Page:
(3) MUSCULAR STATE : The onset is slow and the duration long in case where muscles are healthy and at rest before death. The onset is rapid, and duration short, if there is fatigue or exhaustion (violent or heavy exercise, severe convulsions) before death. In persons who run prior to death, rigor may develop earlier and rapidly in their legs, compared to other parts. Rigor may be delayed or very weak in emaciated persons.

(4) ATMOSPHERIC CONDITIONS : The onset is slow and duration long in cold weather. Rigor persists longer in cold wet air than in fresh dry air. It is prolonged by dry cold air and cold water. The onset is rapid due to heat, because of the increased breakdown of ATP but the duration is short. If the body is in an extremely hot environment and decomposition begins, rigor mortis may disappear in 12 hours after death. It may persist for 3 to 4 days in refrigerated conditions.

Because of the number and variability of the factors which influence the development of rigor mortis, it is not possible to draw any general rule for the rate of its onset, duration and disappearance.

Medicolegal Importance

(1) It is a sign of death.

(2) Its extent helps in estimating the time of death, which is not reliable.

(3) It indicates the position of the body at the time of death.

If the body is lying on its back with its lower limbs raised in the air, it indicates that the body reached full rigidity elsewhere while lying in a position where the legs were flexed or the feet suspended and was later moved to the latter position where the support is no longer present.

Conditions Simulating Rigor Mortis

(1) Heat Stiffening : When a body is exposed to temperatures above 65°C. a rigidity is produced, which is much more marked than that found in rigor mortis. The degree and depth of the change depends on the intensity of the heat and the time for which it was applied. It is seen in deaths from burning, high voltage electric shock and from falling into hot liquid. Heat causes stiffening of the muscles, because the tissue proteins are denatured and coagulated as in cooking.

The muscles are contracted, dessicated or even carbonised on the surface. A zone of brownish-pink ‘cooked meat’, is seen under this, overlying normal red muscle. Changes in posture, especially flexion of the limbs occur due to muscle contraction. The stiffening remains until the muscles and ligaments soften from decomposition and the normal rigor mortis does not occur.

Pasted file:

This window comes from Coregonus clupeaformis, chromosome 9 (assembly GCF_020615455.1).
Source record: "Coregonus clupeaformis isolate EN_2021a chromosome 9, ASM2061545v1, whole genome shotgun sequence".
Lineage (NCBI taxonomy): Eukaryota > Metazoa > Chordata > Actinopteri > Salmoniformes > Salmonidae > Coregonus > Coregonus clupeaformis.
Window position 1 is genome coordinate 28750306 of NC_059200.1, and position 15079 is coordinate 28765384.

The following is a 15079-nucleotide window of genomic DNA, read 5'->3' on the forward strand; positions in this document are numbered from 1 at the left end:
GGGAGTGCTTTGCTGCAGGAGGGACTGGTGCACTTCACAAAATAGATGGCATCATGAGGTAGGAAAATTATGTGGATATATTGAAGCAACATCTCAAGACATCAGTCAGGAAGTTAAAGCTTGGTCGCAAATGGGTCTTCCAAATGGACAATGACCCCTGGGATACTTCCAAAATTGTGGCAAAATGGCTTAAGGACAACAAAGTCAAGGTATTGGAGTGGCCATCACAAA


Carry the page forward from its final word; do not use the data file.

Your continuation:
(2) Cold Stiffening : When a body is exposed to freezing temperatures, the tissues become frozen and stiff, due to freezing of the body fluids and solidification of subcutaneous fat simulating rigor. The body is extremely cold and markedly rigid. When the joints are forcibly flexed, crackling of the ice occurs in the synovial fluid. If the body is placed in warm atmosphere, the stiffness disappears and after a time, the normal rigor mortis occurs rapidly and passes off quickly. Hardening of the subcutaneous fat especially in infants sometimes makes the skin-folds rigid, which may be mistaken for ligature mark.

(3) CADAVERIC SPASM or Instantaneous Rigor: Cadaveric spasm (cataleptic rigidity) is a rare condition. In this, the muscles that were contracted during life become stiff and rigid immediately after death without passing into the stage of primary relaxation.

As such, the change preserves the exact attitude of the person at the time of death for several hours afterwards. It occurs especially in cases of sudden death, excitement, fear, severe pain, exhaustion, cerebral haemorrhage, injury to the nervous system, firearm wound of the head, convulsant poisons, such as strychnine, etc.

The spasm is primarily vital phenomenon, in that it originates by normal nervous stimulation of the muscles. This is usually limited to a single group of voluntary muscles and frequently involves the hands. Occasionally, the whole body is affected as seen in soldiers shot in battle, when the body may retain the posture which it assumed at the moment of death.

No other condition simulates cadaveric spasm and it cannot be produced by any method after death. Very great force is required to overcome stiffness. It passes without interruption into normal rigor mortis and disappears when rigor disappears. Coagulation of protein is seen in burns on microscopic examination but not in cadaveric spasm.